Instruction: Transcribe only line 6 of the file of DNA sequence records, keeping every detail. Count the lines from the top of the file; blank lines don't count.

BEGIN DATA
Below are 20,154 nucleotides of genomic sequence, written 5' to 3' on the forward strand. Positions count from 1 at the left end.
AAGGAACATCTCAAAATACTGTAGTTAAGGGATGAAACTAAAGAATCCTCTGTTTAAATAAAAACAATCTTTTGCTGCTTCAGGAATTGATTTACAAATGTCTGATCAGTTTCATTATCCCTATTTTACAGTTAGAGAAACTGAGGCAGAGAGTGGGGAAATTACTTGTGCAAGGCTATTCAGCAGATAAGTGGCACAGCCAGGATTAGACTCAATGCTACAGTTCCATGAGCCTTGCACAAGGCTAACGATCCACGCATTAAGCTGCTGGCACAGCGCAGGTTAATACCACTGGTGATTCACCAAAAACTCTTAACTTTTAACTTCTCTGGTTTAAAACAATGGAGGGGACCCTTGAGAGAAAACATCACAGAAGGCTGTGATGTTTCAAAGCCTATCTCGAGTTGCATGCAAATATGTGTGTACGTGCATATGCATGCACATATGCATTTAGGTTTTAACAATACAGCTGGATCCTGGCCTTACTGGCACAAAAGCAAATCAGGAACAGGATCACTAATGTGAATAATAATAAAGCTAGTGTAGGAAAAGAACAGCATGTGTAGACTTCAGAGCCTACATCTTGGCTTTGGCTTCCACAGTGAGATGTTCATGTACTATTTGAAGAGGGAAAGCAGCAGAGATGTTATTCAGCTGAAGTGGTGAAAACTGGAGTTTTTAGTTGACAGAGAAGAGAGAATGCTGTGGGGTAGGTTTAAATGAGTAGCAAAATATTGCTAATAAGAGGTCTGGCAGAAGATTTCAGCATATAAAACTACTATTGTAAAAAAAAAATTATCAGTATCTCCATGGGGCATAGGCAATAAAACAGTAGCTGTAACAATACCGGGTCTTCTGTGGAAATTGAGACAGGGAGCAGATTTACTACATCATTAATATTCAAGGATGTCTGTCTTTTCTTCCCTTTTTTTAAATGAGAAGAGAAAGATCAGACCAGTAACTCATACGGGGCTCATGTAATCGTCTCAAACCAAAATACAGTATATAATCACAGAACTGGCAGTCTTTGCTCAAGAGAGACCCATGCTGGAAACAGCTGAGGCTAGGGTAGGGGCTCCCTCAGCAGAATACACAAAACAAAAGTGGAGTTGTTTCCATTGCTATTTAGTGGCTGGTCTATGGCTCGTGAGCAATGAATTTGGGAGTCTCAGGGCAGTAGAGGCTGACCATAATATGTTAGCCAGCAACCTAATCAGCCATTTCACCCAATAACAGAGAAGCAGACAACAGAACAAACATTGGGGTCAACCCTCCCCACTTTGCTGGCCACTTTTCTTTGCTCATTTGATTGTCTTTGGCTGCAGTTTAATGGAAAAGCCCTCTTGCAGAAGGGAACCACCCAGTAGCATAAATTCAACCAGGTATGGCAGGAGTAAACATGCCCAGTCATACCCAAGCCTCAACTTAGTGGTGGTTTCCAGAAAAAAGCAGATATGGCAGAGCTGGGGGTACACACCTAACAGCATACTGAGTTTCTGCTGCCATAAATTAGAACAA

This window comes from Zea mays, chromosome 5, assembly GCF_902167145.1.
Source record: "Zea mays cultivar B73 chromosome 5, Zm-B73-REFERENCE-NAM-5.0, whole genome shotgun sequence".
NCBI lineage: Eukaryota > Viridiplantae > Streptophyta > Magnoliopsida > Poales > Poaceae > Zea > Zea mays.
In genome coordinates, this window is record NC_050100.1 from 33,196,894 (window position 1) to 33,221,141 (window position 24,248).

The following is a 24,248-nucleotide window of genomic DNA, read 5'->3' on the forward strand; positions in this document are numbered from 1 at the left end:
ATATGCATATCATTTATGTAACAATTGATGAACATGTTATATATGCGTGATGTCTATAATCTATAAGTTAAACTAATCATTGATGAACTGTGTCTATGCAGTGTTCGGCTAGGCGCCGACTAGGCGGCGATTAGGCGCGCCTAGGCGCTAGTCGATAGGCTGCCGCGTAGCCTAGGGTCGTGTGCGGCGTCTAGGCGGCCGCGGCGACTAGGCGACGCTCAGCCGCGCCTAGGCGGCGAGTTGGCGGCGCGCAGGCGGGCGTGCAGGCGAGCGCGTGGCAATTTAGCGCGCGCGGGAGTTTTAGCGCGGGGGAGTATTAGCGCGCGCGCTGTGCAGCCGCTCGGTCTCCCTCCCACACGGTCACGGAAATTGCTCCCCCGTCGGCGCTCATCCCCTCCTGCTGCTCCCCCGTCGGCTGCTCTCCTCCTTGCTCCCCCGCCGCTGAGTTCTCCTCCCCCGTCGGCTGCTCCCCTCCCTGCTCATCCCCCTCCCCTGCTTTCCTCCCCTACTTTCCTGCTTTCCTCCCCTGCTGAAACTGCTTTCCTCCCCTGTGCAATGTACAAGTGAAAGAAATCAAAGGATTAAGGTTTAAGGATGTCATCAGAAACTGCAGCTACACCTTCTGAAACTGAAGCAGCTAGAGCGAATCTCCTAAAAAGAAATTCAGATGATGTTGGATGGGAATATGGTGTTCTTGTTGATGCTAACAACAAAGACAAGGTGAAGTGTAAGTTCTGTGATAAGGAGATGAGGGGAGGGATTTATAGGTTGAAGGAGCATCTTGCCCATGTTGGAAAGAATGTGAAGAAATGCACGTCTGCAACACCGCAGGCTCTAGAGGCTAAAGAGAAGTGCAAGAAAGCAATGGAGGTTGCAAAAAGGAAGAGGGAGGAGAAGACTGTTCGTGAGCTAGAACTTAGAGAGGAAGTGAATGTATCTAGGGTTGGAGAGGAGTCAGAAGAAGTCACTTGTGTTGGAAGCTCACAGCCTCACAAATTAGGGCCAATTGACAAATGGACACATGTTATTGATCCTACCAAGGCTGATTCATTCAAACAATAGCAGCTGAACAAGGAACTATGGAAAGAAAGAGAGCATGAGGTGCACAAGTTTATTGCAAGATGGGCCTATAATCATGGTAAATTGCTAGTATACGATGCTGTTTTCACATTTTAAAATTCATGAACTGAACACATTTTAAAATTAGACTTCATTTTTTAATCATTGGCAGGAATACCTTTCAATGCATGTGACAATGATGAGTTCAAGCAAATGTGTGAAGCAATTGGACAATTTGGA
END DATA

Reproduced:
In genome coordinates, this window is record NC_050100.1 from 33,196,894 (window position 1) to 33,221,141 (window position 24,248).